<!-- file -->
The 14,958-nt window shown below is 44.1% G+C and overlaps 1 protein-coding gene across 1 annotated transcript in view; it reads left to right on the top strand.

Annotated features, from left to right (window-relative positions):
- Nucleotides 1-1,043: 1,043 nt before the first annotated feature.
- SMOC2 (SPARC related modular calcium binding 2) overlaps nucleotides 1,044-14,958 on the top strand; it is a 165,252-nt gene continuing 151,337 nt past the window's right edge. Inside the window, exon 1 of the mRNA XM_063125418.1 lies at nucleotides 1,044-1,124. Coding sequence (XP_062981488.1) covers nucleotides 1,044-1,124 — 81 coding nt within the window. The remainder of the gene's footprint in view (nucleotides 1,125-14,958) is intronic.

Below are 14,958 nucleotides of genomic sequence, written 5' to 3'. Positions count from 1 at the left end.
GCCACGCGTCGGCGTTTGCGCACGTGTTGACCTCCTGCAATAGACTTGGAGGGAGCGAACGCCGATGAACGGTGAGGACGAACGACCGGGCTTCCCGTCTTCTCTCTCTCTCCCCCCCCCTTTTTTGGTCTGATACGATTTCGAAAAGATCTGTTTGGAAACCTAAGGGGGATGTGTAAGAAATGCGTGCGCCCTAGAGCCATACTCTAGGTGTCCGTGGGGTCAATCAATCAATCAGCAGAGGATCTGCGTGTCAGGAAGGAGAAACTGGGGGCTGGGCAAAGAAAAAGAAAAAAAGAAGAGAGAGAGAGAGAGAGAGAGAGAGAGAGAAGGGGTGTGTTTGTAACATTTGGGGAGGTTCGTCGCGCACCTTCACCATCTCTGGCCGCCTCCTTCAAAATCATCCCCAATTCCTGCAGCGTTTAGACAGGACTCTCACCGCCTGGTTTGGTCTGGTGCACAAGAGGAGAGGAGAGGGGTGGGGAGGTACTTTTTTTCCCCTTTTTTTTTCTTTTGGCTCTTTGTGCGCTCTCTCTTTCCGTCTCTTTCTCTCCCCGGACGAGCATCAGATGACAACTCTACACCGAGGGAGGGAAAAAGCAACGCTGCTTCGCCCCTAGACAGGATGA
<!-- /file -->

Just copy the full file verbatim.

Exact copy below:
The 14,958-nt window shown below is 44.1% G+C and overlaps 1 protein-coding gene across 1 annotated transcript in view; it reads left to right on the top strand.

Annotated features, from left to right (window-relative positions):
- Nucleotides 1-1,043: 1,043 nt before the first annotated feature.
- SMOC2 (SPARC related modular calcium binding 2) overlaps nucleotides 1,044-14,958 on the top strand; it is a 165,252-nt gene continuing 151,337 nt past the window's right edge. Inside the window, exon 1 of the mRNA XM_063125418.1 lies at nucleotides 1,044-1,124. Coding sequence (XP_062981488.1) covers nucleotides 1,044-1,124 — 81 coding nt within the window. The remainder of the gene's footprint in view (nucleotides 1,125-14,958) is intronic.

Below are 14,958 nucleotides of genomic sequence, written 5' to 3'. Positions count from 1 at the left end.
GCCACGCGTCGGCGTTTGCGCACGTGTTGACCTCCTGCAATAGACTTGGAGGGAGCGAACGCCGATGAACGGTGAGGACGAACGACCGGGCTTCCCGTCTTCTCTCTCTCTCCCCCCCCCTTTTTTGGTCTGATACGATTTCGAAAAGATCTGTTTGGAAACCTAAGGGGGATGTGTAAGAAATGCGTGCGCCCTAGAGCCATACTCTAGGTGTCCGTGGGGTCAATCAATCAATCAGCAGAGGATCTGCGTGTCAGGAAGGAGAAACTGGGGGCTGGGCAAAGAAAAAGAAAAAAAGAAGAGAGAGAGAGAGAGAGAGAGAGAGAGAGAAGGGGTGTGTTTGTAACATTTGGGGAGGTTCGTCGCGCACCTTCACCATCTCTGGCCGCCTCCTTCAAAATCATCCCCAATTCCTGCAGCGTTTAGACAGGACTCTCACCGCCTGGTTTGGTCTGGTGCACAAGAGGAGAGGAGAGGGGTGGGGAGGTACTTTTTTTCCCCTTTTTTTTTCTTTTGGCTCTTTGTGCGCTCTCTCTTTCCGTCTCTTTCTCTCCCCGGACGAGCATCAGATGACAACTCTACACCGAGGGAGGGAAAAAGCAACGCTGCTTCGCCCCTAGACAGGATGA